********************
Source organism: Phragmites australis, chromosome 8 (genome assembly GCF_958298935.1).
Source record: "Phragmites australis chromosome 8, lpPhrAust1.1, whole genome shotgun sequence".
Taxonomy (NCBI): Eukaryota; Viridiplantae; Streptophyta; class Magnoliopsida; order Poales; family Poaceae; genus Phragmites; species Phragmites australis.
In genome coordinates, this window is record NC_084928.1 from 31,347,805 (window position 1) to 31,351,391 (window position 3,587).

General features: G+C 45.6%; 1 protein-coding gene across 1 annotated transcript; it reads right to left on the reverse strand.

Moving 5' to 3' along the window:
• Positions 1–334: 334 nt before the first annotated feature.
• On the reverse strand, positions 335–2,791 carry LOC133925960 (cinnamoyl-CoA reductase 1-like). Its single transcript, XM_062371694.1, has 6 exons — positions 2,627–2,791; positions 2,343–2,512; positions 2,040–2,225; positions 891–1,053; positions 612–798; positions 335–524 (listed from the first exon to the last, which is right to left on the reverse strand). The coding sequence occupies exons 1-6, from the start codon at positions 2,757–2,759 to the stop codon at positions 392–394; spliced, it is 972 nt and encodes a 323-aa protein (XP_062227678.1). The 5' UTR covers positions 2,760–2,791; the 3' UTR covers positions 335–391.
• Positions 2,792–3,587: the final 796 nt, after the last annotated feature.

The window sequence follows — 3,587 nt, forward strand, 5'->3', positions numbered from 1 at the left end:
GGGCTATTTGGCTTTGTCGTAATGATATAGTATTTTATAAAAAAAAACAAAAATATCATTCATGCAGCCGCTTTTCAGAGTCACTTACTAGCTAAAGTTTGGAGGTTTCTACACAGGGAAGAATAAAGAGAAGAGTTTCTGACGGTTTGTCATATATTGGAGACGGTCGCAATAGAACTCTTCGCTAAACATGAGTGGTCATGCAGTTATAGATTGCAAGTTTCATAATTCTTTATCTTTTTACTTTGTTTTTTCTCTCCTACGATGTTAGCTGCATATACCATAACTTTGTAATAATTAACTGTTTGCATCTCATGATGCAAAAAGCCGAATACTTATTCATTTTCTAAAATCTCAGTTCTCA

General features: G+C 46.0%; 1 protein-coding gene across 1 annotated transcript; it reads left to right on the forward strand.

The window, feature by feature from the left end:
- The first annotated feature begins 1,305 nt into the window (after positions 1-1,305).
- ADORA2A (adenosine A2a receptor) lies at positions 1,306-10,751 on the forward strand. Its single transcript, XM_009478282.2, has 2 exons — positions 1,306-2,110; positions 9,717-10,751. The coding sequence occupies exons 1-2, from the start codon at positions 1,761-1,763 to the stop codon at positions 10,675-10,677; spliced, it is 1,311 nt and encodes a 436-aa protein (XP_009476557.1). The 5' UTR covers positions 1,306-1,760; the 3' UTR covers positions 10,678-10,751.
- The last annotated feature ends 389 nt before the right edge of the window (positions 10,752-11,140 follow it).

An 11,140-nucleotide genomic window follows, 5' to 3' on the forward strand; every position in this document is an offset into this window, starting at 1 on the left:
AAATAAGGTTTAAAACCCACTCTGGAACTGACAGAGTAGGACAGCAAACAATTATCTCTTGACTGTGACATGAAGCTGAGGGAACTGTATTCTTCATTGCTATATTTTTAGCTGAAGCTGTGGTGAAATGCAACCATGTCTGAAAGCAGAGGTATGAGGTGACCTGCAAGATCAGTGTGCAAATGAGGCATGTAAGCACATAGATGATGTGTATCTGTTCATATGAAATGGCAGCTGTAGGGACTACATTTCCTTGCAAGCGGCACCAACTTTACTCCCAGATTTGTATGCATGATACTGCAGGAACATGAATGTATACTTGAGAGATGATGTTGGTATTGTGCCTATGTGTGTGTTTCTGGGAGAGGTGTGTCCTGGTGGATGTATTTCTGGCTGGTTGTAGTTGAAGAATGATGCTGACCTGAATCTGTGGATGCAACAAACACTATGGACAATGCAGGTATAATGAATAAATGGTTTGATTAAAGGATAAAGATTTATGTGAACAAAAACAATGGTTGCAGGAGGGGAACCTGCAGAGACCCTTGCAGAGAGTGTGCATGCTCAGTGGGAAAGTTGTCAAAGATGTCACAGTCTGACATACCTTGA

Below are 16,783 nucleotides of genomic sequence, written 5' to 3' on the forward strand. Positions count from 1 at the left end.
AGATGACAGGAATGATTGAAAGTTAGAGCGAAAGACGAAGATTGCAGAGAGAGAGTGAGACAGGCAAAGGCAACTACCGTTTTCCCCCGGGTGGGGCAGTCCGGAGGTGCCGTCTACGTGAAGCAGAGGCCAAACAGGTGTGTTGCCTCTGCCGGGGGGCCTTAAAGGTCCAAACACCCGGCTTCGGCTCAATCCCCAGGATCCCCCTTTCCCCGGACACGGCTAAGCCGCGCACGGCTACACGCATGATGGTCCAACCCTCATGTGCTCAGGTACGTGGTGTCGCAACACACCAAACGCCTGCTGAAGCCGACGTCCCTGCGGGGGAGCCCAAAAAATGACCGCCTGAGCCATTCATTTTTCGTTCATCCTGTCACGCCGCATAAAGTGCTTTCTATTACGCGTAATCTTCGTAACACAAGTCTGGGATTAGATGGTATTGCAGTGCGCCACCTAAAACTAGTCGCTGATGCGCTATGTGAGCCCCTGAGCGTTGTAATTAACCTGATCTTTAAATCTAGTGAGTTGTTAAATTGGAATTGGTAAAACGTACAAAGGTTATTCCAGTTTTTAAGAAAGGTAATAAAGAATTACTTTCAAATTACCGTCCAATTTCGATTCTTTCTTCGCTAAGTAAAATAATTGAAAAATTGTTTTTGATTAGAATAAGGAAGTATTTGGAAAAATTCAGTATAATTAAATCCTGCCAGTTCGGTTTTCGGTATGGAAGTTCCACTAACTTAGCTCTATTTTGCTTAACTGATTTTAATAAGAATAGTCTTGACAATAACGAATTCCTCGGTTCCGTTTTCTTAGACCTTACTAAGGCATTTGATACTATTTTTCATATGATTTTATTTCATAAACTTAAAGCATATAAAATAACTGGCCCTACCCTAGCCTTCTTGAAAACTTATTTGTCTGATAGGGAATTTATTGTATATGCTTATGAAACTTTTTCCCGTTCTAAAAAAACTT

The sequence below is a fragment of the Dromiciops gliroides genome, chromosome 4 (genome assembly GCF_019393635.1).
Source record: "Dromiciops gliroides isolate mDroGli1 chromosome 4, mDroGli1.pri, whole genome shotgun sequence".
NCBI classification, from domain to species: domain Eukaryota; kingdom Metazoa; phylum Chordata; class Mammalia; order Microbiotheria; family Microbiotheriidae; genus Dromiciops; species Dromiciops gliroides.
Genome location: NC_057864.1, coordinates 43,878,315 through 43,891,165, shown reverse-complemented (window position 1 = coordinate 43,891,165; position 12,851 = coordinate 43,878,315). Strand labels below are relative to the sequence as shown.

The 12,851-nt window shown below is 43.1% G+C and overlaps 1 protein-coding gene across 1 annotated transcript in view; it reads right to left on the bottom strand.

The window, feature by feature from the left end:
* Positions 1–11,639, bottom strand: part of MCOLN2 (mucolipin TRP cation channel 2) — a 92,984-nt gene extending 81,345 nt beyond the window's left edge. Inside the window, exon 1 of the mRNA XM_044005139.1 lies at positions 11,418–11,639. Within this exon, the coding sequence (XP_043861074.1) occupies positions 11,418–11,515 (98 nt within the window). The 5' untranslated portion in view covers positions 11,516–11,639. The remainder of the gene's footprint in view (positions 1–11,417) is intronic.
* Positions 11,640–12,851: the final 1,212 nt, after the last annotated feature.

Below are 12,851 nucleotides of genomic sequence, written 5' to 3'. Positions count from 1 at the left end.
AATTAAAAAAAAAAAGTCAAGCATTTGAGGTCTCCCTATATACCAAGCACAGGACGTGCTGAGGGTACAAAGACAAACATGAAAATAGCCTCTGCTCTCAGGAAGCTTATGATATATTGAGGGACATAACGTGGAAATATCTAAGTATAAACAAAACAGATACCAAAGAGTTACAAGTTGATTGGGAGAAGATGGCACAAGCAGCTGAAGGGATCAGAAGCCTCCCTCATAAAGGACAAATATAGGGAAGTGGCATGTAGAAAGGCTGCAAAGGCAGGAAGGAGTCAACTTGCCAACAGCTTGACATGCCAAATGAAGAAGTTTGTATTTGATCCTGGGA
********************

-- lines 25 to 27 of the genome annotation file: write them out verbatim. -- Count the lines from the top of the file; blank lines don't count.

The 12,851-nt window shown below is 43.1% G+C and overlaps 1 protein-coding gene across 1 annotated transcript in view; it reads right to left on the bottom strand.

The window, feature by feature from the left end:
* Positions 1–11,639, bottom strand: part of MCOLN2 (mucolipin TRP cation channel 2) — a 92,984-nt gene extending 81,345 nt beyond the window's left edge. Inside the window, exon 1 of the mRNA XM_044005139.1 lies at positions 11,418–11,639. Within this exon, the coding sequence (XP_043861074.1) occupies positions 11,418–11,515 (98 nt within the window). The 5' untranslated portion in view covers positions 11,516–11,639. The remainder of the gene's footprint in view (positions 1–11,417) is intronic.